At every turn, in every age, government seeks to rob the people of their rights, always beginning with the right to possess weapons with which an individual might resist government violence.

The limitations on voting inflicted on black people from 1965-1964 were preceded by limitations on gun ownership.

All forms of government become, as they run their course, totalitarian. The US is is in the latter stages of this evolution - witness the planned 20,000 American troops to be deployed inside this country's borders, reminiscent of the "advisers" sent to Viet Nam in the early 60's.

roger61611 said...

typo - 1865-1964

spooknp said...

I know a similar case, where a court order was issued, and yet the gun was still no returned in a timely manner. That case may also result in a lawsuit. This seems to be the status quo of law enforcement, at all levels. There were also posts on an Indiana gun owners forum that said you can't get a carry permit in Carmel unless you have a face to face meeting with the Chief. Of course the complaints were that when you call, there are only a handful of days the Chief is available. If this is true, folks need to start filing lawsuits. It is now customary to ask for lawyer fees anyway, so it likely will cost you nothing. Hopefully our police agencies will just follow the law and do these things in a timely manner instead of bumming around wasting time.

On a side note, one would be wise to obtain a very cheap pocket recorder and keep it near them at all times. This way, if you end up in a similar situation, all your lawyer has to do is get the officers to lie/make wrongfully claims during depositions. I think the case would be open and shut if that were to happen.

artfuggins said...

Why would any law abiding legal gun owner object to providing fingerprints to have his guns returned???

Paul K. Ogden said...

Art, if the law says people can legally have guns in their house without filling out forms and being fingerprinted, why do you think it's okay for government to impose those additional requirements when government wrongfully confiscates their guns?

I guess then you wouldn't have a problem with your house being searched without probable cause. Hey, what the heck, if you're not guilty why would you object?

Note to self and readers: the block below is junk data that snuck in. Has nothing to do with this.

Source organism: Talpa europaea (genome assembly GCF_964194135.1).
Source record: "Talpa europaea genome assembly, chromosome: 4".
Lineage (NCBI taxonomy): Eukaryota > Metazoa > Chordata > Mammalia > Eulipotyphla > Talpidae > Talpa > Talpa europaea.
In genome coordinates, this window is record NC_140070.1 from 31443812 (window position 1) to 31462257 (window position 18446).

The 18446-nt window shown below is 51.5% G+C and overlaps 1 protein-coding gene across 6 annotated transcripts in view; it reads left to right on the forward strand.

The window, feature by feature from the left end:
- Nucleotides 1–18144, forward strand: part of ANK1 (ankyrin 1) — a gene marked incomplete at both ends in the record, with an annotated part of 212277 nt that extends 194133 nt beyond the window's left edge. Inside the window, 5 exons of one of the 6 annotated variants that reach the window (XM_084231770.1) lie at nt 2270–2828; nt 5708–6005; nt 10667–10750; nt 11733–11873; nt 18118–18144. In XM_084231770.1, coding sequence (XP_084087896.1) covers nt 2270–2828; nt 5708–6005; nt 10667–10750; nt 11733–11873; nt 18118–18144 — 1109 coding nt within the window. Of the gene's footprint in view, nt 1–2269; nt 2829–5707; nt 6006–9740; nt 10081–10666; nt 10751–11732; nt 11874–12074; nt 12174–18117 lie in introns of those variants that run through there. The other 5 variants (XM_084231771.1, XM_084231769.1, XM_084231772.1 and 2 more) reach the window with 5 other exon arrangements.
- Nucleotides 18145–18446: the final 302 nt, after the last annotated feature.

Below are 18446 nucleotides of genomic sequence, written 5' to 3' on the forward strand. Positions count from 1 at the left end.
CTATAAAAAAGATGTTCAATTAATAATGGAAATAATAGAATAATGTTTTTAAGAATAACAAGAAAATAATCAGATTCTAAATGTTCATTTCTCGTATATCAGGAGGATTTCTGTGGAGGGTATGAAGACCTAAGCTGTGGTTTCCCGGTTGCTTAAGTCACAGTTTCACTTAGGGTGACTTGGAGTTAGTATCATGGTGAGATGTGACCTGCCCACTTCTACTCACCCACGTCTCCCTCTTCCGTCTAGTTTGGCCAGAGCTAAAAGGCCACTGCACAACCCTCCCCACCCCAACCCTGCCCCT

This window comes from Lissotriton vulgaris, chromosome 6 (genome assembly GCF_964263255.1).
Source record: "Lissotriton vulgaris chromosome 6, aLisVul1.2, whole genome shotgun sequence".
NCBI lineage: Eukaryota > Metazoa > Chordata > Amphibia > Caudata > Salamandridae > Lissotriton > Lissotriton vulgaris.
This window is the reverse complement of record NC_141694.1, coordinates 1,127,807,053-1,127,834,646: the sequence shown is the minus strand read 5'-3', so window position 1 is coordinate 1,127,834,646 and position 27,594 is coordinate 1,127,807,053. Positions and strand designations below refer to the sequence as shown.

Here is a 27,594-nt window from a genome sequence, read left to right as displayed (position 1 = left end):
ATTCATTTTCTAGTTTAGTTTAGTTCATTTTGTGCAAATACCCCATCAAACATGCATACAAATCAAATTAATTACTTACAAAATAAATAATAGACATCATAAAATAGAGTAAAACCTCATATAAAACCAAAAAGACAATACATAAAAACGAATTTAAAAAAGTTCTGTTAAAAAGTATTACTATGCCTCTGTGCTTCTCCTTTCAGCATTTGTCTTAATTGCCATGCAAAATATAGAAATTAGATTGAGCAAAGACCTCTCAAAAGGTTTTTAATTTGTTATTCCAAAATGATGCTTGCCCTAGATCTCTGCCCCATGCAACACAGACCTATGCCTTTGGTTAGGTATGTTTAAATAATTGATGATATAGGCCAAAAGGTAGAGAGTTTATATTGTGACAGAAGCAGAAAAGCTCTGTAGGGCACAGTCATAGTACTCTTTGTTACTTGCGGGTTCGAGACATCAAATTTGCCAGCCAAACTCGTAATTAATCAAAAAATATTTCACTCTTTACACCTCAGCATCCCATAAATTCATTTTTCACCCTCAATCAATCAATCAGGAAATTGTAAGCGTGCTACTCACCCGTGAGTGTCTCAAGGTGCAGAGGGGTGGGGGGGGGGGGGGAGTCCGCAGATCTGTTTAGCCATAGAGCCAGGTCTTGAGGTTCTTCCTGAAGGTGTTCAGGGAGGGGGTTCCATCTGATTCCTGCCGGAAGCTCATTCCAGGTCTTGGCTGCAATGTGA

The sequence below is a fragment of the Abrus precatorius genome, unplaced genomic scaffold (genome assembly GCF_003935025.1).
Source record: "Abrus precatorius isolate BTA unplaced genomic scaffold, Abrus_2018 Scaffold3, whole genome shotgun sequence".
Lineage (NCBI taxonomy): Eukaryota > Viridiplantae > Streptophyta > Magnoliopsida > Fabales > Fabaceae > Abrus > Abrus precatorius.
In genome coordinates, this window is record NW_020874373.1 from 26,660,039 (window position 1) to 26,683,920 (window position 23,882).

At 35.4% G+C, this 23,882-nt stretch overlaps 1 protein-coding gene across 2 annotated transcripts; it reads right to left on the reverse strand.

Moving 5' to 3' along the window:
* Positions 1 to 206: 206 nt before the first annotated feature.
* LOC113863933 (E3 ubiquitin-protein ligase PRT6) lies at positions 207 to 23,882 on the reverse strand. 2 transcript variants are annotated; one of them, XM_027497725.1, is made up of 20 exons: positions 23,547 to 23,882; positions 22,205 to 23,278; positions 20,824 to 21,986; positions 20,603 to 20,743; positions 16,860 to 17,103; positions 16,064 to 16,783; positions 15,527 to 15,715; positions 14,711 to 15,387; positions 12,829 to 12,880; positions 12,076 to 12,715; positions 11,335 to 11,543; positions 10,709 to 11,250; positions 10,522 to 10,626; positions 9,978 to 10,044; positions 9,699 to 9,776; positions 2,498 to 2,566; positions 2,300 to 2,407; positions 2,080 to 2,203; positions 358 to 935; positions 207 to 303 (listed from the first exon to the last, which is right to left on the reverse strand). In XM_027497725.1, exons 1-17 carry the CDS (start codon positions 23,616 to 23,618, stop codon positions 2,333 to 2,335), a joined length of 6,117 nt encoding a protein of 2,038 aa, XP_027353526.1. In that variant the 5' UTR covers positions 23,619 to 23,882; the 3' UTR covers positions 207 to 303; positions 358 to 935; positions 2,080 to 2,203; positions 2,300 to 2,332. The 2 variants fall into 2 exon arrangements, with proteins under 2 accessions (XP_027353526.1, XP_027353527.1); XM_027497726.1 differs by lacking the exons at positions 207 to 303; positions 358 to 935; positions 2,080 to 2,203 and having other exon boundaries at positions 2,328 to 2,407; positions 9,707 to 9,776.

Jason said...

The fingerprinting doesn't apply to that individual's right to carry guns, merely to have THOSE guns released. Often when cars are towed or money is confiscated a credit/background check is done for liens and/or garnishes. Even if forfeiture doesn't end up statutorily being able to take the property, it can still be confiscated to settle the debts in question, normally child support.

Yes, guns are regulated just like cars, laser printers, and many other things. However, I would argue this is more of a PROPERTY rights issue, NOT a 2nd amendment issue. If someone was told they could never buy another handgun ever again until they were fingerprinted then I could say where everybody's argument is coming from. The fingerprinting is in regard to having property released, not restoring any rights. By that logic is it unconstitutional for someone to have to sign to have those guns released? If fingerprinting is an infringement on someone's rights, couldn't you say the same for having to 'utter' anything at all to get them back, even showing ID for that matter?

Wes said...

Cam & Co. on NRA News just played an interview with the Attorney for the citizen who's home and rights were violated. He said the city actually destroyed the two guns that were wrongfully taken from the lawful owner. What a travesty.
This kind of overreaching by political entities and government organizations is exactly why I am a supporter of the NRA.